Tuesday, January 16, 2018

Hindu women's group welcomes new president

The Hindu Women's Organisation on Sunday welcomed Pandita Indrani Rampersad as its new president, with a gala dinner which also marked the organisation's 25th anniversary. Rampersad has taken the reins from Henny Charran, who served in the post as acting president for a year after elected president Vidya Gyan-Tota-Maharaj was appointed Consular General for Toronto, Canada.

Rampersad, the organisation's founding president, will serve her second term as president after steering the organisation to success 25 years ago.

Speaking during the festive and religious handing-over ceremony at the home of the former president, in Valsayn, Rampersad said 25 years ago she wanted to set the tone and energy of the organisation as an activist, reaching out to grass roots women and reaching out to organisations and working for a fair and just society, where racism and discrimination would not stifle the spirit of the people.

Two decades later, Rampersad said there is still work to be done and she has vowed to implement various programmes for the advancement of the organisation and society.

Rampersad said while past presidents brought various aspects of growth to the organisation, there are long-term and short-term goals she is ready to implement. One such goal is a home for the organisation. Rampersad said after 25 years, the group still remains without a home.

Other initiatives, according to Rampersad, include strengthening direct outreach to grass roots women, institutional strengthening of the organisation, spiritual education, helping battered women and young children, raising awareness about drug and alcohol abuse in rural areas, a retirement residence for single women, tackling child abuse in schools, domestic violence, sexual harassment in the workplace and sustainable poverty reduction initiatives.

According to Rampersad, "The vision that I have is to be put into short- and long-term plans. It may take five or ten years, but if we put it down, successful presidents can move towards it and while we will not be able to achieve them all overnight, we will begin to prioritise and guide the organisation with a long-term vision. We are currently in conversation with the Sanatan Dharma over potential collaboration to help battered children in our nation. I intend to plead with, to lobby and pressure politicians on both sides to continue to partner with us in the process of nation building.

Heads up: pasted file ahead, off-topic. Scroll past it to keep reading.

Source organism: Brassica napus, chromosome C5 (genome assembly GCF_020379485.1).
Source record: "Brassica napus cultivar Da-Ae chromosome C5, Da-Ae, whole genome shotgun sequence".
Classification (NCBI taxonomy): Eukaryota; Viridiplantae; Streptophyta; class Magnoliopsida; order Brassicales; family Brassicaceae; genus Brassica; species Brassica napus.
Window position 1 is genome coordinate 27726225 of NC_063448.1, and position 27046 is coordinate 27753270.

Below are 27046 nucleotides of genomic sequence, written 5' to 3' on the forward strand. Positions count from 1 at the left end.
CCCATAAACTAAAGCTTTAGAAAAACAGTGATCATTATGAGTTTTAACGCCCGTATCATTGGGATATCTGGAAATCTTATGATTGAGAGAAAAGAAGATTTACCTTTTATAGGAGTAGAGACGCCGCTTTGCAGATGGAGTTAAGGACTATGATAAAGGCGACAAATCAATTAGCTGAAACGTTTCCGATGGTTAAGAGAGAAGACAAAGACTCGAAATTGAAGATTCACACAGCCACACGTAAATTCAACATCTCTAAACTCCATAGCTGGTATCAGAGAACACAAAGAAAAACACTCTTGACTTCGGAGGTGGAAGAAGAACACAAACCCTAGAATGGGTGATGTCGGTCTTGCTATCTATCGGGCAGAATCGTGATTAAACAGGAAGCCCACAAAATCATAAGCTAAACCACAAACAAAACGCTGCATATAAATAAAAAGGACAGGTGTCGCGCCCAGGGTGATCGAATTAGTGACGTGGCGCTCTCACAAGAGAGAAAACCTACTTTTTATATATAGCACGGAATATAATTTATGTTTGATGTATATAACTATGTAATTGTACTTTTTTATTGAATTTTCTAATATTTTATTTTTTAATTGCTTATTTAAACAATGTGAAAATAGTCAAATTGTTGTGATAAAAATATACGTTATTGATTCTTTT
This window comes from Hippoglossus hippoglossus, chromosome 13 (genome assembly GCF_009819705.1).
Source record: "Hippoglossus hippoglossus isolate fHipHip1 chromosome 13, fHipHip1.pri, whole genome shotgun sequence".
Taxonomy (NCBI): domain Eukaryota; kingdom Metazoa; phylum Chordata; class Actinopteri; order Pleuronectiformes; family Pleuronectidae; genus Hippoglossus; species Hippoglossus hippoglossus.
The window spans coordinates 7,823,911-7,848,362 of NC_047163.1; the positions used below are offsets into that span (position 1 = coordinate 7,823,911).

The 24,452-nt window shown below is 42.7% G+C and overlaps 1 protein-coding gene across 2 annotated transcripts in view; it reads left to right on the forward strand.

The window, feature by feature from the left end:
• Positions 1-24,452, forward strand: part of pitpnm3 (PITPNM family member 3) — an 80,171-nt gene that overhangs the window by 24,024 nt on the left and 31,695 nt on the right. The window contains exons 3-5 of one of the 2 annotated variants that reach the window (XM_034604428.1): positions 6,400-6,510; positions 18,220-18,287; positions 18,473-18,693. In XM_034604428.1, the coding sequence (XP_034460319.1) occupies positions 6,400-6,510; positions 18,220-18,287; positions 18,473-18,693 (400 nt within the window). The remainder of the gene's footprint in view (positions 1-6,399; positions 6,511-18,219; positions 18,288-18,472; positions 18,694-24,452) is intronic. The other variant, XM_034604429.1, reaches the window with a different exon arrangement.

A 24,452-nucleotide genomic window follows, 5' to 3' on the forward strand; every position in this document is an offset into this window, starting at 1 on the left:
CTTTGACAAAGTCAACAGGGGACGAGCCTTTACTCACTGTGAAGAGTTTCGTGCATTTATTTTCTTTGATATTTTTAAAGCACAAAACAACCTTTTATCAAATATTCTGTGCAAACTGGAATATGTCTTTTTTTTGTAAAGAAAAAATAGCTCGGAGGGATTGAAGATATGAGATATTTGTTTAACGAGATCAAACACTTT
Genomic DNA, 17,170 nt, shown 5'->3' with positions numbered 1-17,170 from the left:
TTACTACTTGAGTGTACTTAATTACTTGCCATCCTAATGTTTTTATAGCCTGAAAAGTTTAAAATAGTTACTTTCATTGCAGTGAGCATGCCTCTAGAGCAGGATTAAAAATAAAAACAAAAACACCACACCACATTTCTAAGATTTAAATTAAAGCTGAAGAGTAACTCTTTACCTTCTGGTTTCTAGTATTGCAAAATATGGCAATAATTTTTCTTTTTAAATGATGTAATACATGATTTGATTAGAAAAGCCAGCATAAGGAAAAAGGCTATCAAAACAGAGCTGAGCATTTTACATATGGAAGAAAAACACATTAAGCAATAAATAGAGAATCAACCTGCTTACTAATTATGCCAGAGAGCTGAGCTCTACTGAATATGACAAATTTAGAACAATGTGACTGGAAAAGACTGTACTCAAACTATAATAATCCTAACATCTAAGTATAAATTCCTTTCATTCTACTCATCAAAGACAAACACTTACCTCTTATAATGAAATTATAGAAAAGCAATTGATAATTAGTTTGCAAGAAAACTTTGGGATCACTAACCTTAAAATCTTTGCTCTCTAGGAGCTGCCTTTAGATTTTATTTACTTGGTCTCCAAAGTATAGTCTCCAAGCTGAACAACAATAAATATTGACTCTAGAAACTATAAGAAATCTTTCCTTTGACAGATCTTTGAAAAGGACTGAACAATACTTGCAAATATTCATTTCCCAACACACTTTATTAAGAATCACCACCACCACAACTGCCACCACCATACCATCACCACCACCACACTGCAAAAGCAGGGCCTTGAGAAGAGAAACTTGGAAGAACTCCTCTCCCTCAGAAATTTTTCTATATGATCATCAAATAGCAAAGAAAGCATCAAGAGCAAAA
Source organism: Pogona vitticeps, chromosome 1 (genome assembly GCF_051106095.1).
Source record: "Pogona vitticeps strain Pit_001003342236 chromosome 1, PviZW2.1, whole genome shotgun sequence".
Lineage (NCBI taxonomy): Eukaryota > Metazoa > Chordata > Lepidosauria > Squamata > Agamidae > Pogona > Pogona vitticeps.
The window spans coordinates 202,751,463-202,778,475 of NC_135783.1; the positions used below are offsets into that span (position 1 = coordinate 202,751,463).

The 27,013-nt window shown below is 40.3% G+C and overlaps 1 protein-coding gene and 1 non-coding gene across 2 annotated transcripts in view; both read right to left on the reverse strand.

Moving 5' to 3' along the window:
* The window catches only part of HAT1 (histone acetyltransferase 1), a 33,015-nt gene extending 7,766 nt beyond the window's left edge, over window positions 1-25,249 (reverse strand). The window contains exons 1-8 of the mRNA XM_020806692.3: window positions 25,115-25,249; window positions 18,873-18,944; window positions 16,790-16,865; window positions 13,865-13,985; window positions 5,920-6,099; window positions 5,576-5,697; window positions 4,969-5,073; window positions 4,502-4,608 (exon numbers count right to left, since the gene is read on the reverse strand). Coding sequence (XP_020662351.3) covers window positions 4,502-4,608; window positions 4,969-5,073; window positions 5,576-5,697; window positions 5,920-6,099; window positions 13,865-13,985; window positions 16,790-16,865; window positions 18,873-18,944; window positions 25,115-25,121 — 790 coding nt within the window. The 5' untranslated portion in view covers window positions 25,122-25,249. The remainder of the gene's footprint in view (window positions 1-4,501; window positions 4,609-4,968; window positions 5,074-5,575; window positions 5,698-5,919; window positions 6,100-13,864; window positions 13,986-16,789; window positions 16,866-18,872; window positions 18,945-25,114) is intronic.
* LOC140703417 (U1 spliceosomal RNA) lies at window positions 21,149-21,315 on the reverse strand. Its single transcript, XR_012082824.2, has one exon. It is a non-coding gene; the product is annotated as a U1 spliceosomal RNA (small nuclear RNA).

"I intend to call upon those in the corporate sector to exercise corporate social responsibility and policy and justice in partnering with us in this process of nation-building. I intend to collaborate with nation builders and other women's organisations and any other person [who shares] our vision. I pledge to work to add yet another building block to this great organisation of ours," Rampersad said.

During his feature address, Education Minister Dr Tim Gopeesingh said the Hindu Women's Organisation has played a great role in the development of culture and women in Trinidad and Tobago.

He noted that the organisation has spawned a social movement of progress for women's and civil and human rights in Trinidad and Tobago and propelled this country into a state of democratic progression with justice for all.

Gopeesingh compared the group to the Association for the Women of Afghanistan, which was founded 35 years ago.

"The Hindu Women's Organisation managed to ensure that acts of charity became a virtual agent of social change. Your contribution has been pioneering and nothing short of stellar, and our country owes you a debt of gratitude," he said.